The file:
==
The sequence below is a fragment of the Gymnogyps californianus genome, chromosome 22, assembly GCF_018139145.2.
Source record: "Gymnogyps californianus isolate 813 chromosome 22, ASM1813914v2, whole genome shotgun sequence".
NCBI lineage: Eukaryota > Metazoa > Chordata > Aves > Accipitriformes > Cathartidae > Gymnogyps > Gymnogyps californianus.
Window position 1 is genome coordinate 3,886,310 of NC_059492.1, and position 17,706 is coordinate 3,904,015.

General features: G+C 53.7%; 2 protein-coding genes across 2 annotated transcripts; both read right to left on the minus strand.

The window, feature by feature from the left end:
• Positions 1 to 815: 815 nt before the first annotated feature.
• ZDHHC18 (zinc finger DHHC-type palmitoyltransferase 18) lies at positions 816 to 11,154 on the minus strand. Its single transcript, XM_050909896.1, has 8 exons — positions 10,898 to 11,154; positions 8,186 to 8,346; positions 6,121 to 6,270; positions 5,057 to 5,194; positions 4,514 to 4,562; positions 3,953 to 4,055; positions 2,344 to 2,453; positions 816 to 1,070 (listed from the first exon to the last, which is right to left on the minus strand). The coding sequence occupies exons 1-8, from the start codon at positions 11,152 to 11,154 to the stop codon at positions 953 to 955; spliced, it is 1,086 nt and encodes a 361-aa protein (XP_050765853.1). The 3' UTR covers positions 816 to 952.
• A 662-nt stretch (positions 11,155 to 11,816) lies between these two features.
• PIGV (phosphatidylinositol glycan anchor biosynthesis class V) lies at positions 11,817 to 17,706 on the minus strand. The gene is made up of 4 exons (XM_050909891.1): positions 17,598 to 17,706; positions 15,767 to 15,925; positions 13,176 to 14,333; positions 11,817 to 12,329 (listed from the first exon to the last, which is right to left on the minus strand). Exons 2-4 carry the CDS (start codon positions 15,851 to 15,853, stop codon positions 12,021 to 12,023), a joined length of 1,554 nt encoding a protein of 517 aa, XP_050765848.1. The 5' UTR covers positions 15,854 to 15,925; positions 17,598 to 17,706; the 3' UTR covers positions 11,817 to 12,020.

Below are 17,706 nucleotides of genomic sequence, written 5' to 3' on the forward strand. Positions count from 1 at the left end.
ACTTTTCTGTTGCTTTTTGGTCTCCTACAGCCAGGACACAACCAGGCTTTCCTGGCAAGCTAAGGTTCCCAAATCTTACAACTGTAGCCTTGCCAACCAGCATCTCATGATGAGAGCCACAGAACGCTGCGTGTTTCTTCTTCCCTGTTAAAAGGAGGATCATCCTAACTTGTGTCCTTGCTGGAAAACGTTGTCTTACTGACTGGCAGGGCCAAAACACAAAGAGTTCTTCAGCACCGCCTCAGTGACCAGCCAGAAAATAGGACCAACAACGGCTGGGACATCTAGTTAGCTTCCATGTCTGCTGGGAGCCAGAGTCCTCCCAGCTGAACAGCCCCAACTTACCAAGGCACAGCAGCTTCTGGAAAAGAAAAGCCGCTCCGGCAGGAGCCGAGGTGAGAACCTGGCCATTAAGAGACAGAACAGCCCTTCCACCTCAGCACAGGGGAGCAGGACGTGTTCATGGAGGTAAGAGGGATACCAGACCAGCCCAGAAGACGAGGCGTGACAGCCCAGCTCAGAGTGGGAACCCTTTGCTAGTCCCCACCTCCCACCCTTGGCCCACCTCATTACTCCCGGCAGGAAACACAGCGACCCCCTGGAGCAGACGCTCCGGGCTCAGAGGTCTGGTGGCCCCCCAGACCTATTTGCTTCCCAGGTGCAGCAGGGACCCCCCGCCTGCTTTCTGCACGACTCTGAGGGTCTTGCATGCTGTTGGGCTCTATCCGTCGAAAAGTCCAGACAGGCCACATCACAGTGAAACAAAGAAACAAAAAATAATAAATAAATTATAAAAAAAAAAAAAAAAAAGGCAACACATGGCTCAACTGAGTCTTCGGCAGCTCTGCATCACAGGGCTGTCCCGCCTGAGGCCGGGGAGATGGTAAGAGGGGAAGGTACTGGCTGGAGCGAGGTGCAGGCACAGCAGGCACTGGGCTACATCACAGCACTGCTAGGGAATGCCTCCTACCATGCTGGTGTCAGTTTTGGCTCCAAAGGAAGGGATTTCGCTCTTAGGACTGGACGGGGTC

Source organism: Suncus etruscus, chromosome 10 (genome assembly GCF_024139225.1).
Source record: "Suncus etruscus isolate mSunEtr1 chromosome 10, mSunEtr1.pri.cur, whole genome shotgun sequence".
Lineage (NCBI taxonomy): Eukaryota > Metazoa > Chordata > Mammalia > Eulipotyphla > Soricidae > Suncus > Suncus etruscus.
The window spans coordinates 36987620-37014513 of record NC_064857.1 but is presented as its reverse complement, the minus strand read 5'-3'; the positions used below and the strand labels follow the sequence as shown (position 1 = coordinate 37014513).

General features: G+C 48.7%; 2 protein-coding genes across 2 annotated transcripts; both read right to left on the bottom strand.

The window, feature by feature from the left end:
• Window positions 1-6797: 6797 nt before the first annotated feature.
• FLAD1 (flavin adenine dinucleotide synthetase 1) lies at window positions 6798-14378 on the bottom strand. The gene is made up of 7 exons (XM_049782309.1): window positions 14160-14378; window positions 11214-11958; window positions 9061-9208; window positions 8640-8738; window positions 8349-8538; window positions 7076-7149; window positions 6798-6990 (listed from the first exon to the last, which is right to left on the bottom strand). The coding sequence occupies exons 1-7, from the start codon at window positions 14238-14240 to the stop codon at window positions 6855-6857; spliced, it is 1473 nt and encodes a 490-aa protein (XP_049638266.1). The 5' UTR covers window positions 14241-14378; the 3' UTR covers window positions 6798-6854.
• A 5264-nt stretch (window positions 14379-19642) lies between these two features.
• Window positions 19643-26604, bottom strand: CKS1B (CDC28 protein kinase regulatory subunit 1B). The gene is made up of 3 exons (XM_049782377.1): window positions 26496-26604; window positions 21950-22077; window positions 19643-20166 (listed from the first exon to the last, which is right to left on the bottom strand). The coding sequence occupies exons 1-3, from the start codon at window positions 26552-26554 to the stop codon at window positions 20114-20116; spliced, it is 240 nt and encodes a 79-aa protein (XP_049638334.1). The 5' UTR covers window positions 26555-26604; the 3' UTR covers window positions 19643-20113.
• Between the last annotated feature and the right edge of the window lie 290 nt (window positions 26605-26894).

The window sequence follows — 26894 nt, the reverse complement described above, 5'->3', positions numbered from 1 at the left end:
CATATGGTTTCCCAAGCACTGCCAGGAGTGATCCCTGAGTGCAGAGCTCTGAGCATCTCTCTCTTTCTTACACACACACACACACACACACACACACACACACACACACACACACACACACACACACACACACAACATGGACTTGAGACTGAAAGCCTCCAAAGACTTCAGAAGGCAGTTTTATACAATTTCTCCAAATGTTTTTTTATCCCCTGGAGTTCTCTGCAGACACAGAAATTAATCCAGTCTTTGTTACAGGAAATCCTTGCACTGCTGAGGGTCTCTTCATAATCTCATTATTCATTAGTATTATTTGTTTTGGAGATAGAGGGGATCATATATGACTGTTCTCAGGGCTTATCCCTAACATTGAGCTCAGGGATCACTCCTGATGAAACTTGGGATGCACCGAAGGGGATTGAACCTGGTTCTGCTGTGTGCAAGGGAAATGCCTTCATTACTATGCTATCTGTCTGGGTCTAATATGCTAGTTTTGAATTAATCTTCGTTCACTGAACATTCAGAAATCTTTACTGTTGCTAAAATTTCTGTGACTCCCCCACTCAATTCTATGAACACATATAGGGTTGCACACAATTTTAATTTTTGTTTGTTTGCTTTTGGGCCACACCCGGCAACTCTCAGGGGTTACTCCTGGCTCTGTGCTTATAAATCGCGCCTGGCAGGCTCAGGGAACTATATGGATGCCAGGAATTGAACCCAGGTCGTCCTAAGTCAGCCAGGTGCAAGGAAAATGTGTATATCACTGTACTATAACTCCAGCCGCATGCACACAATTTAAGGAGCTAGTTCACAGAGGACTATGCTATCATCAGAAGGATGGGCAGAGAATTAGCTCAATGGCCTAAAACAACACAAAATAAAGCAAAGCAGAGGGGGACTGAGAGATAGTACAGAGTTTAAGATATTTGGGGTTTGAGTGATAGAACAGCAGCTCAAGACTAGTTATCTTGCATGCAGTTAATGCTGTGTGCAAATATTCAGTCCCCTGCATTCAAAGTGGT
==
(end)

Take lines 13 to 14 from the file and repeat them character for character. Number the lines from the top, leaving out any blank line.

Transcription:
Source organism: Suncus etruscus, chromosome 10 (genome assembly GCF_024139225.1).
Source record: "Suncus etruscus isolate mSunEtr1 chromosome 10, mSunEtr1.pri.cur, whole genome shotgun sequence".